Another great success of our team of Licensed Immigration Advisers here in Zealand Immigration. We have just received a successful decision on an IPT appeal for one of our clients.
The client applied for a residence visa under the Skilled Migrant Category, which also includes his partner, but INZ declined his application because it was not satisfied that his employment as a store manager at a superette substantially matched the ANZCO description and core tasks of a Retail Manager. The client provided an extensive bundle of documents describing his performance of the core tasks of Retail Manager. INZ addressed the eight ANZSCO core tasks related to Retail Manager, finding that the evidence indicated the client performed just five tasks. As a result, it was not satisfied that the client organised and controlled the operations of the store since he spent a substantial portion of his time working alone, which did not allow him to perform “managerial tasks substantially”.
The Tribunal founds several errors with INZ’s assessment – INZ used an incorrect measure of performance, failed to consider relevant information provided by the client, failed to put its concern to the client, and failed to provide him the opportunity to respond, all of which are breaches of immigration instructions – in doing so, it breached its obligations to assess the application fairly.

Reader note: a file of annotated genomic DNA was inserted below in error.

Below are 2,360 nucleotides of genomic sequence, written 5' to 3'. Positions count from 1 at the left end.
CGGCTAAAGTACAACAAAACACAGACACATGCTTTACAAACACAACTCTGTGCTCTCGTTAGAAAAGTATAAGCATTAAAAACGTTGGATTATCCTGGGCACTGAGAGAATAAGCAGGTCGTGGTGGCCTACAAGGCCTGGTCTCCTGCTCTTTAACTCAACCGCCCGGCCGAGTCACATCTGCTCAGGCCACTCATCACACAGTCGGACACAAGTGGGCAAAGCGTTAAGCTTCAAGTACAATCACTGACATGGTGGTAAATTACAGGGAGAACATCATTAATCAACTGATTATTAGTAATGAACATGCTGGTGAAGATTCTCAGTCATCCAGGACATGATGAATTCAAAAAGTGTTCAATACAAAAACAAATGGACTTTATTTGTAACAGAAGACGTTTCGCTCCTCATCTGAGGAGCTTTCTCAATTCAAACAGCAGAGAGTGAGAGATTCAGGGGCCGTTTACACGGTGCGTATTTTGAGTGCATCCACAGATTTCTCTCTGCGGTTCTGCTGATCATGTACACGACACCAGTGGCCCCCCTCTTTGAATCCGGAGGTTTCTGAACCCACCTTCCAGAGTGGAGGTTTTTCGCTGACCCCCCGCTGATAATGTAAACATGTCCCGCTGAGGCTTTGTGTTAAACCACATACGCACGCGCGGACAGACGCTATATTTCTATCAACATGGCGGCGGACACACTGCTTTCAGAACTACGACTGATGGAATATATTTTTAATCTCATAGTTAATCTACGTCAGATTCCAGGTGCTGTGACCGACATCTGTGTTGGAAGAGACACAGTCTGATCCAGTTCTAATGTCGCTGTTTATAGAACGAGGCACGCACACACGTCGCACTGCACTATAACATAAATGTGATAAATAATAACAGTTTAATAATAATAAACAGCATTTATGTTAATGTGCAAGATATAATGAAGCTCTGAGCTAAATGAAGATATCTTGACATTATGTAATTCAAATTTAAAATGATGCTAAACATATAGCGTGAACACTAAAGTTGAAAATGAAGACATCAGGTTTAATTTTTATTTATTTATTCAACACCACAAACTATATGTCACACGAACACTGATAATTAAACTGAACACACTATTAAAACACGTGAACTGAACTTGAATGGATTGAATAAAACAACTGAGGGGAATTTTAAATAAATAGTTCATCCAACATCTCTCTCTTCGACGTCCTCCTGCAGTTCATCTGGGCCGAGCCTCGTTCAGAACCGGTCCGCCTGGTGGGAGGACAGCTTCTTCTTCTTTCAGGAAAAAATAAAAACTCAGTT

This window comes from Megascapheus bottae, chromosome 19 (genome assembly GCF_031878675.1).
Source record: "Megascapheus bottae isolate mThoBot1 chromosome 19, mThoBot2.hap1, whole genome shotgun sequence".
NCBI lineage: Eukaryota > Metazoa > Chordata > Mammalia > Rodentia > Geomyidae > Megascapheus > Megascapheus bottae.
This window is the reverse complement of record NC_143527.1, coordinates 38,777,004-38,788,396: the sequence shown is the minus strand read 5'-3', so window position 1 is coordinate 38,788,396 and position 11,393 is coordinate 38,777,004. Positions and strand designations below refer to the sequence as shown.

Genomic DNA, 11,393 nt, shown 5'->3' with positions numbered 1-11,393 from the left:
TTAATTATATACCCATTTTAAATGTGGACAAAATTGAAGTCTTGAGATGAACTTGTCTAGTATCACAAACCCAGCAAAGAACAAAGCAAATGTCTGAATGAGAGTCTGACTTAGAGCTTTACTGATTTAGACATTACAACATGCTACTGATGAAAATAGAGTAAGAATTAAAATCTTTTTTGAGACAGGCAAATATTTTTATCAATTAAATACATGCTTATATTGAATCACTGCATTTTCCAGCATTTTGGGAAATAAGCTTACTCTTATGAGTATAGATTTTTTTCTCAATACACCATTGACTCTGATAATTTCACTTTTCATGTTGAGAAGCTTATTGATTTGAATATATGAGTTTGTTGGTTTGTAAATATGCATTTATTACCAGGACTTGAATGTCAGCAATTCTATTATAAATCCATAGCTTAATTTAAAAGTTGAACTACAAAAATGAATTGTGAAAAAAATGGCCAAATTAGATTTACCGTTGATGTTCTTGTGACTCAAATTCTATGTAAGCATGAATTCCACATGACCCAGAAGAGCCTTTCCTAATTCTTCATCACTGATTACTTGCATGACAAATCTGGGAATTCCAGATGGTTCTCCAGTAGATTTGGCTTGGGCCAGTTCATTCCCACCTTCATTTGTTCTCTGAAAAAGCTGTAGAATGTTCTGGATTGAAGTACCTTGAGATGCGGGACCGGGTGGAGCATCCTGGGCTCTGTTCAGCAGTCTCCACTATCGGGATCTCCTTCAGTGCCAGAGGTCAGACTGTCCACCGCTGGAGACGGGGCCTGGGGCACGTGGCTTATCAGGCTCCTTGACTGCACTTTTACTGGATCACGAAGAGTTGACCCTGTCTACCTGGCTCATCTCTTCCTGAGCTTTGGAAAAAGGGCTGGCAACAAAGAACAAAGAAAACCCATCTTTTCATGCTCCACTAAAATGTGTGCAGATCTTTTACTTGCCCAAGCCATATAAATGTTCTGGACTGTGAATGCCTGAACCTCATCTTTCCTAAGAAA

The Tribunal acknowledged that the fact a store manager spends much of their time in a store is likely to be a relevant consideration in the assessment of their employment, but it will not always be determinative about whether the person performs the relevant tasks or whether they organize and control the operations of the establishment. Beyond noting that the client spent the majority of his time in the store alone, INZ did not conduct an assessment of whether the relevant tasks comprised most of the client’s role, nor did it consider the employer’s limited role in the store and how that impacted on the client’s ability to organize and control the establishment.
For the reasons set out above, the Tribunal found that INZ’s assessment was not fairly conducted because it did not give the application proper consideration, failed to take into account relevant information, and failed to put its concern to the client and provide him the opportunity to respond. The decision was not correct and was returned to INZ for a new assessment.